“As online sales reach historic highs, retailers will feel significant pressure on their margins in 2020 as e-commerce logistics costs drive up costs for retailers,” Forrester said. “As online shopping trends remain strong over the next five years, retailers will need to strike a balance to help ease this pressure on margins. ”

One of those pressure points that needs to be relieved is the lack of transparency about out-of-stock products and potential shipping delays, reports John Nash, director of marketing and strategy at Redpoint. This is one of the biggest frustrations for online shoppers and many will likely be frustrated this holiday season.

“The physical supply chain may not be able to handle the flow of orders and make those deliveries,” says Deloitte’s Sides. “Retailers have developed more capacity for that last mile, including online shopping-in-store pickup, but this year is going to be a stress test for the retail supply chain. “

Customers demand personalized engagement

Another pressure point that retailers must alleviate is the cost of ineffective online marketing. Most retailers are stunned when they calculate the true cost of converting a cheap digital lead into a paying customer.

Redpoint’s Nash says retailers have a solution to this problem if they use consumer data that is readily available to personalize their online marketing and customer engagement processes.

“Retailers are failing to meet customer expectations for personalized omnichannel experiences,” he shares, saying more than 70% of consumers polled by Harris Poll for his business last year reported a personalization gap .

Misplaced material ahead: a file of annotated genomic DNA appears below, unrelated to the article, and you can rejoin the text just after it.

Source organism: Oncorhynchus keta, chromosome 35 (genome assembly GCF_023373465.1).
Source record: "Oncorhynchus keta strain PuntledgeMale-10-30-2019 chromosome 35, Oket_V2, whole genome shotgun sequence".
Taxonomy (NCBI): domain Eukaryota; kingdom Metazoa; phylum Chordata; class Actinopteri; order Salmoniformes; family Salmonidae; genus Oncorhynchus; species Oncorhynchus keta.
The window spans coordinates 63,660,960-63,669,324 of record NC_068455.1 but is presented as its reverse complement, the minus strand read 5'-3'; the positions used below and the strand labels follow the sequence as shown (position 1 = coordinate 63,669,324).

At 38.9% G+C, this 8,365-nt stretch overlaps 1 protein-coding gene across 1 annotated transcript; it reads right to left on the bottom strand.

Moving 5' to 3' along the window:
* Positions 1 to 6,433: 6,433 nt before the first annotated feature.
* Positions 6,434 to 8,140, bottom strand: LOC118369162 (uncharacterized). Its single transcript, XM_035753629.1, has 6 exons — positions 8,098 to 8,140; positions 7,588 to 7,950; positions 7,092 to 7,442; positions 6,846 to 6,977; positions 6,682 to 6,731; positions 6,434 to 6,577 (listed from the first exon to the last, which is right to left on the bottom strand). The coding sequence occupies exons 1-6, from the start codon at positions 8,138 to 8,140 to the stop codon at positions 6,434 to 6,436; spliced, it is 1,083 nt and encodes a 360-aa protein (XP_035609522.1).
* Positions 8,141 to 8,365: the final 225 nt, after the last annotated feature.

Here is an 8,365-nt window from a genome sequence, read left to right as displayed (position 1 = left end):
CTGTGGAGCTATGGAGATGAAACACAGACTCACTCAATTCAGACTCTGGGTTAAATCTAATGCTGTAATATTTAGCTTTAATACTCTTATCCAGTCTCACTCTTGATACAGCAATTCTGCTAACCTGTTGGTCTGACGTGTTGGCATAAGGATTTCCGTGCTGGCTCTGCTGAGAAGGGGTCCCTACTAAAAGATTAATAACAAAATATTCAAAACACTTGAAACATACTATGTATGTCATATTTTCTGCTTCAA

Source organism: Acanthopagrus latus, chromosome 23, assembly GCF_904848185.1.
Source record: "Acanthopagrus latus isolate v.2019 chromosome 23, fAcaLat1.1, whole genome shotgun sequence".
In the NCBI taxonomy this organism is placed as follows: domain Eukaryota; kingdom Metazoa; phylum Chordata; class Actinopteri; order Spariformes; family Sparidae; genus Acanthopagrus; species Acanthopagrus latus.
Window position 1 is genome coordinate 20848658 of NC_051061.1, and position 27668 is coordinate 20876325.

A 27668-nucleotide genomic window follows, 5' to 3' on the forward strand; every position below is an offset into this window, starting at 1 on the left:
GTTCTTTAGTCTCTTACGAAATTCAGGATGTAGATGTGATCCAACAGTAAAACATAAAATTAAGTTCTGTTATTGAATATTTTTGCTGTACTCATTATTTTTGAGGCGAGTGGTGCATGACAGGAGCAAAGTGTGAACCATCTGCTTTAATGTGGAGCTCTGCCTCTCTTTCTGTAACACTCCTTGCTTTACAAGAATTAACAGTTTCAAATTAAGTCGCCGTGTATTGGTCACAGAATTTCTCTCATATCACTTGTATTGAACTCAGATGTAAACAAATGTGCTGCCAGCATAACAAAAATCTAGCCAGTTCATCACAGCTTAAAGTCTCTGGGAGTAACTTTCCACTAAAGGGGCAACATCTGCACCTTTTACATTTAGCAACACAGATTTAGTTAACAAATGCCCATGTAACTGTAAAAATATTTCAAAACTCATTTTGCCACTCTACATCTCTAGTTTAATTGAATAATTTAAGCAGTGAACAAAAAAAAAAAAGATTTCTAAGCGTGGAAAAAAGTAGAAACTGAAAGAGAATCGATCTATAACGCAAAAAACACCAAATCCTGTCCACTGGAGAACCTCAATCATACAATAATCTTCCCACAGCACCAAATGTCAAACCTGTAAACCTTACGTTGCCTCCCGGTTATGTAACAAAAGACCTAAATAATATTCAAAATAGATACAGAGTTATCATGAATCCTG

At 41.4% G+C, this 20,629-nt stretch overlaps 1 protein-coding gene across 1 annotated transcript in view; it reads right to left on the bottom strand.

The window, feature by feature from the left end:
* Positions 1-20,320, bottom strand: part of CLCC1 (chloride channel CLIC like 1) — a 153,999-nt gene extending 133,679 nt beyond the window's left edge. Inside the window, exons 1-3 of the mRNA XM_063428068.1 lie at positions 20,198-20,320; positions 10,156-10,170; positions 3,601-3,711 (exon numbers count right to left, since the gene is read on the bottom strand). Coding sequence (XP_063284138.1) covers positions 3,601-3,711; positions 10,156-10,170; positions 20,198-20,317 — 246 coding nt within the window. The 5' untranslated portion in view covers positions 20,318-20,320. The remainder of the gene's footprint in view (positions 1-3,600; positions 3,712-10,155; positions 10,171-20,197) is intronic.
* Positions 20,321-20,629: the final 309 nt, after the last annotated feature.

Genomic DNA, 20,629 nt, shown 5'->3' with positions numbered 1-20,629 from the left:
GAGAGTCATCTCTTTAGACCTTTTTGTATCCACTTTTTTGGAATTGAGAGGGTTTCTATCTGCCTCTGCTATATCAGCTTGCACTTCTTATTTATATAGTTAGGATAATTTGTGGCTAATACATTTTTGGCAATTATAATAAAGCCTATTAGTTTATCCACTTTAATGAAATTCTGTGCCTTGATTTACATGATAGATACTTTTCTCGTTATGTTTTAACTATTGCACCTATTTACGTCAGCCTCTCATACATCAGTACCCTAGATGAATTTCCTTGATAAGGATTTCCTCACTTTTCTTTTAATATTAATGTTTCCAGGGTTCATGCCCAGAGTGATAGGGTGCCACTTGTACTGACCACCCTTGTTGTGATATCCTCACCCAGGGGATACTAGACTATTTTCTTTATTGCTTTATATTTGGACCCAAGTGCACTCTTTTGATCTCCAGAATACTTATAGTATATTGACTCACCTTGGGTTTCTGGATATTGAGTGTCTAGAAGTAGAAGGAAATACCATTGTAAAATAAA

And it continues today, as consumers’ expectations for more personalized engagement, both online and in-store, are dashed.

Among their biggest sources of frustration are retailers who send out offers for a recently purchased item (34% found it very frustrating), send irrelevant offers (33%), and don’t recognize them as existing customers ( 31%).

Personalizing the customer experience so that their inboxes are not flooded with indiscriminate messages pays off. Almost half of consumers (49%) say they’re more likely to buy from retailers who send them personalized content and offers this holiday season.

Such personalized communications prove that the business understands the individual customer, and doesn’t just bundle them with a bunch of others on the basis of some arbitrary data point.

“Retailers need to incorporate all available data about the individual customer, not just past transactions, response data to previous emails or demographics,” advises Nash.

“They should overlay that with other behavioral data, attitude data and survey information. And that customer information needs to be activated at every point of contact with the customer, whether they are shopping on the website. , in store, via a mobile application or by joining a call center, ”he continues.

Included customers are loyal customers

There is a basic human need that needs to be understood and people bring that same need into their dealings with retailers and brands. Retailers who demonstrate a genuine understanding of each customer will be rewarded.

Some 70% of people polled by Redpoint about their holiday shopping plans said they would buy exclusively from retailers and brands who understand them personally.

“What’s critical is that retailers deliver relevant messages and offers the very moment they show up,” Nash says, adding that this is a big demand for retailers, but to which they better start answering.

“There are a lot of operational complexities in trying to match customer cadence with your daily business cadence,” he concludes. “But with the right, relevant customer data available across the organization, you’ll be able to deliver personalized messages and offers to them, so customers get what they want, when they want it. Retailers that do this will be more successful at securing consumer spending during the holiday season. ”